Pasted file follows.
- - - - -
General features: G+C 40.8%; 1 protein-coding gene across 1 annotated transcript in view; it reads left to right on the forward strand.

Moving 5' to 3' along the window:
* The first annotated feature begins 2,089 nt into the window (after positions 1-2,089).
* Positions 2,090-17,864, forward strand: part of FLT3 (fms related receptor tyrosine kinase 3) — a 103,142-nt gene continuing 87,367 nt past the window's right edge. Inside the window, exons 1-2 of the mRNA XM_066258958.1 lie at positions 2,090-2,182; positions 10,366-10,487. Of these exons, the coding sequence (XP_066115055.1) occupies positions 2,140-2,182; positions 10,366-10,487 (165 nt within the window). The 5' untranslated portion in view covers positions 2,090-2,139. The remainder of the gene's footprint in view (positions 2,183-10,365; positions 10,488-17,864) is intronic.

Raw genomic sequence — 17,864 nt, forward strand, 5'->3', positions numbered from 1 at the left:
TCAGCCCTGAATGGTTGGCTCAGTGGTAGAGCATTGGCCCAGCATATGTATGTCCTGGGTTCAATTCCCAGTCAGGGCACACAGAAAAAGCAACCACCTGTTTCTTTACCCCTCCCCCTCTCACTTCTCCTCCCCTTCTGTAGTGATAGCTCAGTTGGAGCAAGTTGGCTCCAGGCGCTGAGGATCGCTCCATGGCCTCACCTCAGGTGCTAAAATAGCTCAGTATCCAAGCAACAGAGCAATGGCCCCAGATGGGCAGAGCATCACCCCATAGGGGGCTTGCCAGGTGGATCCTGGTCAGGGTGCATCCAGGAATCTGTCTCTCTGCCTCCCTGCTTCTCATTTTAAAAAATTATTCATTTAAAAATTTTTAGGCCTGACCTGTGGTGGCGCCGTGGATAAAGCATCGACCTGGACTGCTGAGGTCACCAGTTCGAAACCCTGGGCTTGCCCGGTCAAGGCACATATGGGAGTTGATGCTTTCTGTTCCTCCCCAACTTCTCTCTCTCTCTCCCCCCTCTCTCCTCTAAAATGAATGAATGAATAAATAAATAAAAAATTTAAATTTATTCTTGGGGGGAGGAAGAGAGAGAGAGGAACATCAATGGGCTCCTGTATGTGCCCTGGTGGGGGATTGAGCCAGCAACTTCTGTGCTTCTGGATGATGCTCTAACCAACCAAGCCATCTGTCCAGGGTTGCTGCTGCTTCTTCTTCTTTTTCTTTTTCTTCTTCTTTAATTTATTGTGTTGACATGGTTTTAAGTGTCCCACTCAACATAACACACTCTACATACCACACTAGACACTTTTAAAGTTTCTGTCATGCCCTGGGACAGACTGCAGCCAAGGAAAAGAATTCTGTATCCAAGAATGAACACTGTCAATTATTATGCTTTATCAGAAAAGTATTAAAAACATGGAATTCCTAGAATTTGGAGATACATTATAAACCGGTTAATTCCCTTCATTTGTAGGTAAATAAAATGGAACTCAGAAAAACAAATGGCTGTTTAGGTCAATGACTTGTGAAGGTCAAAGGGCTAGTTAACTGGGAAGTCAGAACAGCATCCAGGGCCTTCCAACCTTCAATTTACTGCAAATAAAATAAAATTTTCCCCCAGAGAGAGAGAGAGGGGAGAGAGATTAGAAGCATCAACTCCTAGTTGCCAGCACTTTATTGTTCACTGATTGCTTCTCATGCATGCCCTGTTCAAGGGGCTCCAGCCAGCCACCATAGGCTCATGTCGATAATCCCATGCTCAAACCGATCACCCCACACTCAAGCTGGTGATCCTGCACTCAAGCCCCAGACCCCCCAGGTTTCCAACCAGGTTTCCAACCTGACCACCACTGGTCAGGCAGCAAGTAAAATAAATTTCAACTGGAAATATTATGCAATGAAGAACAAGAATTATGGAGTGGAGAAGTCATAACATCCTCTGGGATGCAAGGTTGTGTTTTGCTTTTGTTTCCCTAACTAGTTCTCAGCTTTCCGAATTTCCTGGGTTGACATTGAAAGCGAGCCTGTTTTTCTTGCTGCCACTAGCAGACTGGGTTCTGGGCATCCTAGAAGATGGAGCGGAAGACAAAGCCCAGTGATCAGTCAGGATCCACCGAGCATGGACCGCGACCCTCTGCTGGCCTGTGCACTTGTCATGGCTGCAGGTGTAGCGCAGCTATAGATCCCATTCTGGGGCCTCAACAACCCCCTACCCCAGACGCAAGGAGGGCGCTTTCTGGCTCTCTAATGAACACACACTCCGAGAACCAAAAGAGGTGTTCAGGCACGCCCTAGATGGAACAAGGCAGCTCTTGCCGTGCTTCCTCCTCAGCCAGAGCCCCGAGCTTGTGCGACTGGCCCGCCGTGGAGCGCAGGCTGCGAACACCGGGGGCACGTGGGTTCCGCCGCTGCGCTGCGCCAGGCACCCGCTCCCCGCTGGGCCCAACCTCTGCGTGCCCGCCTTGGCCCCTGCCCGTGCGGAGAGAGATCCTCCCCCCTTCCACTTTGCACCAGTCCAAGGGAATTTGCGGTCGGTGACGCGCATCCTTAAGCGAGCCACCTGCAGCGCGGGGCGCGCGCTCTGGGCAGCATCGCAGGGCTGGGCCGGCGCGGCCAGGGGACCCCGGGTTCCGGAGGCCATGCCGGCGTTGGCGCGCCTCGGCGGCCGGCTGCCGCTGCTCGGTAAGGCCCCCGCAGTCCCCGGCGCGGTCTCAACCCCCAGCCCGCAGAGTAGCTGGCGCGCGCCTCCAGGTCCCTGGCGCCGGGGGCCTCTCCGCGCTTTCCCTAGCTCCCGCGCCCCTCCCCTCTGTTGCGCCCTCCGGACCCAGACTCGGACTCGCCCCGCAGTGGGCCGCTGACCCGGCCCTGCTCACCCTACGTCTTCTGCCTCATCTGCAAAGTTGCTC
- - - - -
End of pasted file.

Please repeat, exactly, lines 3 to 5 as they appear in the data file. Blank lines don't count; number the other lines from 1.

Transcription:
* The first annotated feature begins 2,089 nt into the window (after positions 1-2,089).
* Positions 2,090-17,864, forward strand: part of FLT3 (fms related receptor tyrosine kinase 3) — a 103,142-nt gene continuing 87,367 nt past the window's right edge. Inside the window, exons 1-2 of the mRNA XM_066258958.1 lie at positions 2,090-2,182; positions 10,366-10,487. Of these exons, the coding sequence (XP_066115055.1) occupies positions 2,140-2,182; positions 10,366-10,487 (165 nt within the window). The 5' untranslated portion in view covers positions 2,090-2,139. The remainder of the gene's footprint in view (positions 2,183-10,365; positions 10,488-17,864) is intronic.

Raw genomic sequence — 17,864 nt, forward strand, 5'->3', positions numbered from 1 at the left: